Oracle was sued on Wednesday by a former senior finance manager who claimed she was terminated in retaliation for complaining about improper accounting practices in its cloud services business.
Shares of Oracle (ORCL) fell about 2.6% to $39.23 in after-hours trading, after closing the regular session up 6 cents at $40.26.
In a complaint filed with the U.S. District Court in San Francisco, the plaintiff Svetlana Blackburn accused upper management of trying to push her to “fit square data into round holes” to make Oracle Cloud Services’ results look better.
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She said her bosses instructed her to add millions of dollars of accruals for expected business “with no concrete or foreseeable billing to support the numbers,” and that executives above her added accruals on their own.
Blackburn said Oracle terminated her employment last Oct. 15, just one month after the alleged wrongdoing began, and two months after she received a positive performance review.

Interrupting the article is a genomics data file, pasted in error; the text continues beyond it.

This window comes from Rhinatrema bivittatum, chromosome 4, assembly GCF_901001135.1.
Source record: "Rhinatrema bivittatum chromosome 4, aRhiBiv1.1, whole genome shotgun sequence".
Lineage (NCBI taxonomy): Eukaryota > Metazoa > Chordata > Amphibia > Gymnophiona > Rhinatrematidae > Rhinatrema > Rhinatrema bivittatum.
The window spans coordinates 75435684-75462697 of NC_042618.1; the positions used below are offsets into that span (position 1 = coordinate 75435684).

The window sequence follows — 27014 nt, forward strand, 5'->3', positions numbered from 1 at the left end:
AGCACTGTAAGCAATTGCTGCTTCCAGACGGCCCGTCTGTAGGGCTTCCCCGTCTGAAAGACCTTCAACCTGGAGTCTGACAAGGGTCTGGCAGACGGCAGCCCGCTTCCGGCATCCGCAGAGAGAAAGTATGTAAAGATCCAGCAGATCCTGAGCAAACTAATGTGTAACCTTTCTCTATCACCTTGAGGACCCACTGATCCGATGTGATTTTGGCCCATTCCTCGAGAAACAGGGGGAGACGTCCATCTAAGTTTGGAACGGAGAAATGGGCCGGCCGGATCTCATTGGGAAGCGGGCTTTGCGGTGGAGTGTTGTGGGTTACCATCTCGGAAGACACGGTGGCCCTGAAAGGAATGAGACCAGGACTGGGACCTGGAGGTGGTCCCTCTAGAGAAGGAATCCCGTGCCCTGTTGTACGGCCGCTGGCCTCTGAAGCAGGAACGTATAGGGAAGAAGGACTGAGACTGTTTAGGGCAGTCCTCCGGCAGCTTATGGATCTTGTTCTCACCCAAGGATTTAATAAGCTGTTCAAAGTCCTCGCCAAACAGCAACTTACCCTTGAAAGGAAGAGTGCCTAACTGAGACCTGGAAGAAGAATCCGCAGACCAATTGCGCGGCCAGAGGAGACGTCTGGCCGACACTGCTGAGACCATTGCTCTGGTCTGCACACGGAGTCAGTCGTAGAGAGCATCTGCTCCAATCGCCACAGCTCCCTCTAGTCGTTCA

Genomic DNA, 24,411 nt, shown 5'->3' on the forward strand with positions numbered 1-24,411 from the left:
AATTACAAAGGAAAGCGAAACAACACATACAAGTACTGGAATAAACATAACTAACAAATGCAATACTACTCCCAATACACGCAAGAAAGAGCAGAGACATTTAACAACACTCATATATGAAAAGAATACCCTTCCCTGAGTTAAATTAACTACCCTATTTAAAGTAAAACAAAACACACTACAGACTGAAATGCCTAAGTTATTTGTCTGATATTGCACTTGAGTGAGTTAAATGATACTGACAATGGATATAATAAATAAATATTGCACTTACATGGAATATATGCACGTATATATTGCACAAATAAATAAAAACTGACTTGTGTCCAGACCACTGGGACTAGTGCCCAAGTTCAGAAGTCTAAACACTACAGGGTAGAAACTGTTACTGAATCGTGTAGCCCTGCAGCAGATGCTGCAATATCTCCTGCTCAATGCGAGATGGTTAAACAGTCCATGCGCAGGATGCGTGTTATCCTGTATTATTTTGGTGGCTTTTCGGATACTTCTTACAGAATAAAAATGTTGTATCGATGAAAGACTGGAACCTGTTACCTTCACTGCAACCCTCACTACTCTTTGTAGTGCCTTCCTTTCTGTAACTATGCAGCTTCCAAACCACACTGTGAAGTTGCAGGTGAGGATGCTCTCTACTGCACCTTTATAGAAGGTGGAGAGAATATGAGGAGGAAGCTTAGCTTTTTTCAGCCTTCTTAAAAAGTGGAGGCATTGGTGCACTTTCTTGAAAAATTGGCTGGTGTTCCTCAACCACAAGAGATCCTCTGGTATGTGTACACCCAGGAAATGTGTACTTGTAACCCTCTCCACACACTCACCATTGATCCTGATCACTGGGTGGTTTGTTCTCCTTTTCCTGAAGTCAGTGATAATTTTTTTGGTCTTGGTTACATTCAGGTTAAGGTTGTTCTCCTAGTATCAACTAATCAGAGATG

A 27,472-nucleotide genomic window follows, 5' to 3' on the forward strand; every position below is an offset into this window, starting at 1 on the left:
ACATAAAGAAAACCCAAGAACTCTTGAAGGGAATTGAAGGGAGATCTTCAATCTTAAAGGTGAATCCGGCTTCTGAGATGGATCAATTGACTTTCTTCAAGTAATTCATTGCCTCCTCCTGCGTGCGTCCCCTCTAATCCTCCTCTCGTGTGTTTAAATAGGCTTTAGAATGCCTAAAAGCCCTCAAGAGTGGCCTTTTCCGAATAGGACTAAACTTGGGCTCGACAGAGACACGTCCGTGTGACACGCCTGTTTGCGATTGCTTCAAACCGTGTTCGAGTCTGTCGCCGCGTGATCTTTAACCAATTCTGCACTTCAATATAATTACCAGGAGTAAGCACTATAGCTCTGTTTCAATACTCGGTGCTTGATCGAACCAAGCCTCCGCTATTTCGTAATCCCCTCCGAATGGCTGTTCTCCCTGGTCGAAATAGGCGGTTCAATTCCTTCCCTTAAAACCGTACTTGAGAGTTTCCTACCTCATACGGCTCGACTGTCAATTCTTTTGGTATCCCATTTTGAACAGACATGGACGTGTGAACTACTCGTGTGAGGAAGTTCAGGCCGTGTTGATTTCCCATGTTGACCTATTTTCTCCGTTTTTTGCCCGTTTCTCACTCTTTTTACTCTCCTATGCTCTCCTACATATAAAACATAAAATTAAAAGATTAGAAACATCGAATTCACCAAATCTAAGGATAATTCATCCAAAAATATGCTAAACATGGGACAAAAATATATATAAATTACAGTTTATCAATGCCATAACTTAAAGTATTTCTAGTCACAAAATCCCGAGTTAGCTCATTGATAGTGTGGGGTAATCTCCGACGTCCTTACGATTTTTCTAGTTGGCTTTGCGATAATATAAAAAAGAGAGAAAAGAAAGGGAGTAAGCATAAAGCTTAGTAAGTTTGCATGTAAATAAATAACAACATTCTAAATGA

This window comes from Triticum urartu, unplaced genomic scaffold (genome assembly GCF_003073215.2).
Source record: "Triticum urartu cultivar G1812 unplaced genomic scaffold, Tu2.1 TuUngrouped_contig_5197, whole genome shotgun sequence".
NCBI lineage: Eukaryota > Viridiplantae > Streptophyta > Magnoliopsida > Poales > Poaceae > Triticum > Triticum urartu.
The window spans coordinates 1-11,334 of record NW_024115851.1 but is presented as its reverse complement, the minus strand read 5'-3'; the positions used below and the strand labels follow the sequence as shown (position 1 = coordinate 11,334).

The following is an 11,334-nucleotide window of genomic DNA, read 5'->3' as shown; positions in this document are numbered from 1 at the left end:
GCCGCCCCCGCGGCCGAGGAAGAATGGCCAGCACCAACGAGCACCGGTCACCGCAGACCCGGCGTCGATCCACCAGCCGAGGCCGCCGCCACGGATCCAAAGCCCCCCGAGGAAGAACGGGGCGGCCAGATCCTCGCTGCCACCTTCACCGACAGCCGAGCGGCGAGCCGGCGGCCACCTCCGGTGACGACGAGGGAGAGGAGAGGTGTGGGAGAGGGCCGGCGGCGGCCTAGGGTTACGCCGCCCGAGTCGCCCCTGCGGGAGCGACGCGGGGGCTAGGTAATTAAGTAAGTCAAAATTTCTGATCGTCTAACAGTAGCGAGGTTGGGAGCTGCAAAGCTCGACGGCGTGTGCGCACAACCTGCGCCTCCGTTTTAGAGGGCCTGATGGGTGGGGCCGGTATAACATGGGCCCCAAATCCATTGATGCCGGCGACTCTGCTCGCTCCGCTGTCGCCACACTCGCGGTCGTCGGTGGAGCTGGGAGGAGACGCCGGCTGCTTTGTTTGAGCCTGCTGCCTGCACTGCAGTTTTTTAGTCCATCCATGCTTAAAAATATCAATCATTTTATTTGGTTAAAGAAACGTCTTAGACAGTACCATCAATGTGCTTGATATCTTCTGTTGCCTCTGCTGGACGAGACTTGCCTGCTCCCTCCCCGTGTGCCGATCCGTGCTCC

Oracle, she said, had come to view her as “more of a roadblock than a team player who would blindly generate financial reports using improper bases in order to justify the bottom lines that her superiors demanded to see.”
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A spokeswoman for Redwood City, Calif.-based Oracle, Deborah Hellinger, said: “We don’t agree with the allegations and intend to vigorously defend the matter.”
V.J. Chetty, a lawyer for Blackburn, declined additional comment.
Blackburn’s lawsuit accused Oracle of violating the anti-retaliation provisions of the federal Sarbanes-Oxley corporate governance and Dodd-Frank financial reform laws. It seeks punitive damages, double back pay, and other remedies.